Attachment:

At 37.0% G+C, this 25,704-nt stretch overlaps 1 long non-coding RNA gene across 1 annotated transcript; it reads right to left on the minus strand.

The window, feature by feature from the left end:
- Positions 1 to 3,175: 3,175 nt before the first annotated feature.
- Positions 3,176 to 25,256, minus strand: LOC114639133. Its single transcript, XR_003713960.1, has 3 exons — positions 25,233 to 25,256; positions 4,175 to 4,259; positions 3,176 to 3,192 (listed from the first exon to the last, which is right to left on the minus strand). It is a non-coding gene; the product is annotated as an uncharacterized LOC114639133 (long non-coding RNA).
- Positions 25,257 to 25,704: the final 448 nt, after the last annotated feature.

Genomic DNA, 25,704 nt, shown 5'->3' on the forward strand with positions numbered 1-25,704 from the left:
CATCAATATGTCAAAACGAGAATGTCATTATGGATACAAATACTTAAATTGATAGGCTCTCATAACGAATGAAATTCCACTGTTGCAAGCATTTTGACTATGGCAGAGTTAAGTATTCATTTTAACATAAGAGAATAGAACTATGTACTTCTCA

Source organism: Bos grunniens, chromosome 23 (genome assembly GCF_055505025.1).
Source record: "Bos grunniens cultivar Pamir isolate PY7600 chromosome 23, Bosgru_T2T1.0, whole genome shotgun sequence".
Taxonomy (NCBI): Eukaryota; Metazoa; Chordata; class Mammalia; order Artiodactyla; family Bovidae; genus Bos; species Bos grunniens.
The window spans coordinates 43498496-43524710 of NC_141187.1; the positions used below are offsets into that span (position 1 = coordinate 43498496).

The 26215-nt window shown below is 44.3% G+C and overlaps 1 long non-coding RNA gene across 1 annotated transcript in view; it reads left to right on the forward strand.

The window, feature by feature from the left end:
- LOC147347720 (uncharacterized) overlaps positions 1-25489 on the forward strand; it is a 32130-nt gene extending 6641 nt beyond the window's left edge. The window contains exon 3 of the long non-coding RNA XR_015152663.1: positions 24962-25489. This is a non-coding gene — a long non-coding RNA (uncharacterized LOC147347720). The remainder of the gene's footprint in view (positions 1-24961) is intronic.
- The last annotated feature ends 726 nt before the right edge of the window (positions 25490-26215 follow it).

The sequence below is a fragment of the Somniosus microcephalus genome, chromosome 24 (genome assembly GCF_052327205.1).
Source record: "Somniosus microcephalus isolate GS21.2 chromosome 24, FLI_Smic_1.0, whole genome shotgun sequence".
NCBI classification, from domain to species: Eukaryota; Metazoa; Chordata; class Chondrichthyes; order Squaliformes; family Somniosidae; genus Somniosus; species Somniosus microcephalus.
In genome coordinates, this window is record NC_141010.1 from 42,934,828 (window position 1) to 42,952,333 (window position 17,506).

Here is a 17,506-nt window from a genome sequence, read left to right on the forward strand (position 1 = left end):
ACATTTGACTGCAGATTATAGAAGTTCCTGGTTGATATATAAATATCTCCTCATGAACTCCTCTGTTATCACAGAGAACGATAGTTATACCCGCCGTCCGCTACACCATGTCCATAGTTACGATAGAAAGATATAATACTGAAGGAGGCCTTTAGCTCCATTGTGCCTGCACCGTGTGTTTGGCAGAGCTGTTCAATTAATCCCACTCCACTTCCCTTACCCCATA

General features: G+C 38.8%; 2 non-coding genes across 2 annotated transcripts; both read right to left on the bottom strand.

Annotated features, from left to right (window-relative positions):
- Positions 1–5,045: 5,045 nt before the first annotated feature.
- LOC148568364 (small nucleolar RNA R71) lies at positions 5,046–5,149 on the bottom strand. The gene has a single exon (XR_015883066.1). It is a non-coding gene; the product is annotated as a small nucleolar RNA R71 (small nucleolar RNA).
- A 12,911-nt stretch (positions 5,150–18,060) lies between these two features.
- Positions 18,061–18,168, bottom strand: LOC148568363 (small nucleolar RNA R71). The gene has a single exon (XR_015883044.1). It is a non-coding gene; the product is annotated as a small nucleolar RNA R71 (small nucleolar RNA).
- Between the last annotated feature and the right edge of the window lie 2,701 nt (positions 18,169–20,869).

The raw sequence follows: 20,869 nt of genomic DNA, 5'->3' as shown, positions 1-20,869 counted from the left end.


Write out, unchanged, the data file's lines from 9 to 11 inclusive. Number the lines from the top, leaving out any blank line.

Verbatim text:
Source record: "Bos grunniens cultivar Pamir isolate PY7600 chromosome 23, Bosgru_T2T1.0, whole genome shotgun sequence".
Taxonomy (NCBI): Eukaryota; Metazoa; Chordata; class Mammalia; order Artiodactyla; family Bovidae; genus Bos; species Bos grunniens.
The window spans coordinates 43498496-43524710 of NC_141187.1; the positions used below are offsets into that span (position 1 = coordinate 43498496).